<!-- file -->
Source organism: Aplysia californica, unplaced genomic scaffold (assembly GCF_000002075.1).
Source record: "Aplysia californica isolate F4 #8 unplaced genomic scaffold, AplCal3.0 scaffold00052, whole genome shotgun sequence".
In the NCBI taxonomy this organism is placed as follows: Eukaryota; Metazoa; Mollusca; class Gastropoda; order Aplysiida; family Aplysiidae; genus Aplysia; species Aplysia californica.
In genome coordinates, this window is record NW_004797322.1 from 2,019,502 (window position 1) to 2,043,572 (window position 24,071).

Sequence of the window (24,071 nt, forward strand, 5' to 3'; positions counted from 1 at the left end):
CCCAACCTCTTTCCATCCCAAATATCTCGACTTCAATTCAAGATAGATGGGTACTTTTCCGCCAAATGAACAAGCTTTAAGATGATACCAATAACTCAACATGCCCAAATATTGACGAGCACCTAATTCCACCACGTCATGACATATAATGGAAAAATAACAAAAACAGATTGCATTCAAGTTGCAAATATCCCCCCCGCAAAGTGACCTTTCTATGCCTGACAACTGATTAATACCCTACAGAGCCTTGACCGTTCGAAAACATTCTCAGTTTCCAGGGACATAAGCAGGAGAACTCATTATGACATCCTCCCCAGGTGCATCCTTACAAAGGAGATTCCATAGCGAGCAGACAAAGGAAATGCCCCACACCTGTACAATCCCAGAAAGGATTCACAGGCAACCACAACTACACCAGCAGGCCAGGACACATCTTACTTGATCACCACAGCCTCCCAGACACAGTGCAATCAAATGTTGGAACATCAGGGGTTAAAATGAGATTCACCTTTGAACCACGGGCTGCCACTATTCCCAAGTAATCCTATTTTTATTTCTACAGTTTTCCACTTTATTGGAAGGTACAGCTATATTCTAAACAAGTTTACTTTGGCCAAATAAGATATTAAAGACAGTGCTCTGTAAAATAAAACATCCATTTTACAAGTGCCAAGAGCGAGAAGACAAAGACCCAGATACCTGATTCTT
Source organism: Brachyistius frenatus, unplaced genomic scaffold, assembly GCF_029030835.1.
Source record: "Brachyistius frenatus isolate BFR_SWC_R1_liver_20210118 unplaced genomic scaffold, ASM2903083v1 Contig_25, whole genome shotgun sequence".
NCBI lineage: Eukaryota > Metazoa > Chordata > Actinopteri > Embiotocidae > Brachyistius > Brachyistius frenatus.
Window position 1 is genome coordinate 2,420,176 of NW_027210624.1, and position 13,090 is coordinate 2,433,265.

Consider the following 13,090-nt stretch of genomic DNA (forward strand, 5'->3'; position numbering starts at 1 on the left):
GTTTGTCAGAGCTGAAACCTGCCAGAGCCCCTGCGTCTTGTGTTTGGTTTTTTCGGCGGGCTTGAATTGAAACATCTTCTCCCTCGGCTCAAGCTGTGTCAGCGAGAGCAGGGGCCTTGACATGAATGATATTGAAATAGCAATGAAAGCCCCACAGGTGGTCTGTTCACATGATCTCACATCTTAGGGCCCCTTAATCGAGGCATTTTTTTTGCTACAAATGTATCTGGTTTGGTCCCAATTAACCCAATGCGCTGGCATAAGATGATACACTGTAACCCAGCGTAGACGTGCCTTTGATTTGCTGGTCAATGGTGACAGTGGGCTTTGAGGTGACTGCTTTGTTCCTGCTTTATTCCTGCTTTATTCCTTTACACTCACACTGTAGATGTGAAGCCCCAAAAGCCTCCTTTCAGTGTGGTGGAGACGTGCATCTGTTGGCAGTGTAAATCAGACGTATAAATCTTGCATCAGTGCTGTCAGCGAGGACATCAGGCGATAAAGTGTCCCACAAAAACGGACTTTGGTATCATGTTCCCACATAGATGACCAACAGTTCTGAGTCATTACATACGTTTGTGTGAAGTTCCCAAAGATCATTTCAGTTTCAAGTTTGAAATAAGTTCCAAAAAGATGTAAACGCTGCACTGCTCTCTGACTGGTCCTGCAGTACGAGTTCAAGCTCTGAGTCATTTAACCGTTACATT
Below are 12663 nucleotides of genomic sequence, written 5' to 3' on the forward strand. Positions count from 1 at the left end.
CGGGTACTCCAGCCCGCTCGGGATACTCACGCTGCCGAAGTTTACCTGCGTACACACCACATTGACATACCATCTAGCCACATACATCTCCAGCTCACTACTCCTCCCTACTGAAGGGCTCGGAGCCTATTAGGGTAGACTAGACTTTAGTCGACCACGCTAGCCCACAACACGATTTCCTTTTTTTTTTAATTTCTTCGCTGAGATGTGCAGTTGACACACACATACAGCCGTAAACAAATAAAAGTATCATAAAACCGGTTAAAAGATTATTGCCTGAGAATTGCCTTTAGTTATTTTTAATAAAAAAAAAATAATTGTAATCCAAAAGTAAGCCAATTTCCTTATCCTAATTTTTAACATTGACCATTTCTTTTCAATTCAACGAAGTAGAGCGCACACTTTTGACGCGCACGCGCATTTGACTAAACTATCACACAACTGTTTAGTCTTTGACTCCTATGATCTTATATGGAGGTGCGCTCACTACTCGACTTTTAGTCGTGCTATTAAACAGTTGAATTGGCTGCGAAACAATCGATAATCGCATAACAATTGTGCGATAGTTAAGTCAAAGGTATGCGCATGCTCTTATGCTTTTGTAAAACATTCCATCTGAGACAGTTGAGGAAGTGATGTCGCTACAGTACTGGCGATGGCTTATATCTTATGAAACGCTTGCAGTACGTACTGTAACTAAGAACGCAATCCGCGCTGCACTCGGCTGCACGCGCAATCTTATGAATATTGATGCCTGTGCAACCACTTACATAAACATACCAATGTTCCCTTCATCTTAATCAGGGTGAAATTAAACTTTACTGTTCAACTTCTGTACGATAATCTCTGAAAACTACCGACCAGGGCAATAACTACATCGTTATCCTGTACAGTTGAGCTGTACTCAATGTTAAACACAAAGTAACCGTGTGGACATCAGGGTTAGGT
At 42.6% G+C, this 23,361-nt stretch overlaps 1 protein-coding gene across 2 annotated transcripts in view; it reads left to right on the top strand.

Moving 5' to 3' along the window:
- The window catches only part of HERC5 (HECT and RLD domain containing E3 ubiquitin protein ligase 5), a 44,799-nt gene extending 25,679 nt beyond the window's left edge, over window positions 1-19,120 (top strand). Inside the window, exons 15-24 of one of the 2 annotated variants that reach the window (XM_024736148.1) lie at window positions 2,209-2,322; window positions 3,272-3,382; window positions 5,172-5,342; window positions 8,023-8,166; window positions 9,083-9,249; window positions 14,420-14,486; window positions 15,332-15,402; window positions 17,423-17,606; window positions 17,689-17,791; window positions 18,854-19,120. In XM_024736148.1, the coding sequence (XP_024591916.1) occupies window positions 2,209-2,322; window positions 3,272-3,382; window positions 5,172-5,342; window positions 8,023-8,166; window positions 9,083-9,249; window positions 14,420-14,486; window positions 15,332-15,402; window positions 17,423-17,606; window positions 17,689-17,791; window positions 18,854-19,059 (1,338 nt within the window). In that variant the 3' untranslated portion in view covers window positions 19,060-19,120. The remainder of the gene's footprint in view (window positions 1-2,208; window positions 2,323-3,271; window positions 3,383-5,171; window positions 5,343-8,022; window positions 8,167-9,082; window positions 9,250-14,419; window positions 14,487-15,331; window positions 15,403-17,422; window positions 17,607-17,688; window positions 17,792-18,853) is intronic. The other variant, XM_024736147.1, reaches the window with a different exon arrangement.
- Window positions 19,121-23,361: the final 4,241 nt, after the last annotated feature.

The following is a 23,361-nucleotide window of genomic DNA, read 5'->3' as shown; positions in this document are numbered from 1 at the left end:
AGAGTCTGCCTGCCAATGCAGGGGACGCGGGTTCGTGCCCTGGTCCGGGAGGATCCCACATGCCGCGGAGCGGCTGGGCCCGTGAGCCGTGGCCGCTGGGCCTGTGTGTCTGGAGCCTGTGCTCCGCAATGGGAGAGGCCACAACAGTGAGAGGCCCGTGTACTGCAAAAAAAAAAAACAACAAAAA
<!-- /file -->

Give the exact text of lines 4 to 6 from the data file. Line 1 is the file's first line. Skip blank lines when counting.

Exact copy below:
In genome coordinates, this window is record NW_004797322.1 from 2,019,502 (window position 1) to 2,043,572 (window position 24,071).

Sequence of the window (24,071 nt, forward strand, 5' to 3'; positions counted from 1 at the left end):
CCCAACCTCTTTCCATCCCAAATATCTCGACTTCAATTCAAGATAGATGGGTACTTTTCCGCCAAATGAACAAGCTTTAAGATGATACCAATAACTCAACATGCCCAAATATTGACGAGCACCTAATTCCACCACGTCATGACATATAATGGAAAAATAACAAAAACAGATTGCATTCAAGTTGCAAATATCCCCCCCGCAAAGTGACCTTTCTATGCCTGACAACTGATTAATACCCTACAGAGCCTTGACCGTTCGAAAACATTCTCAGTTTCCAGGGACATAAGCAGGAGAACTCATTATGACATCCTCCCCAGGTGCATCCTTACAAAGGAGATTCCATAGCGAGCAGACAAAGGAAATGCCCCACACCTGTACAATCCCAGAAAGGATTCACAGGCAACCACAACTACACCAGCAGGCCAGGACACATCTTACTTGATCACCACAGCCTCCCAGACACAGTGCAATCAAATGTTGGAACATCAGGGGTTAAAATGAGATTCACCTTTGAACCACGGGCTGCCACTATTCCCAAGTAATCCTATTTTTATTTCTACAGTTTTCCACTTTATTGGAAGGTACAGCTATATTCTAAACAAGTTTACTTTGGCCAAATAAGATATTAAAGACAGTGCTCTGTAAAATAAAACATCCATTTTACAAGTGCCAAGAGCGAGAAGACAAAGACCCAGATACCTGATTCTT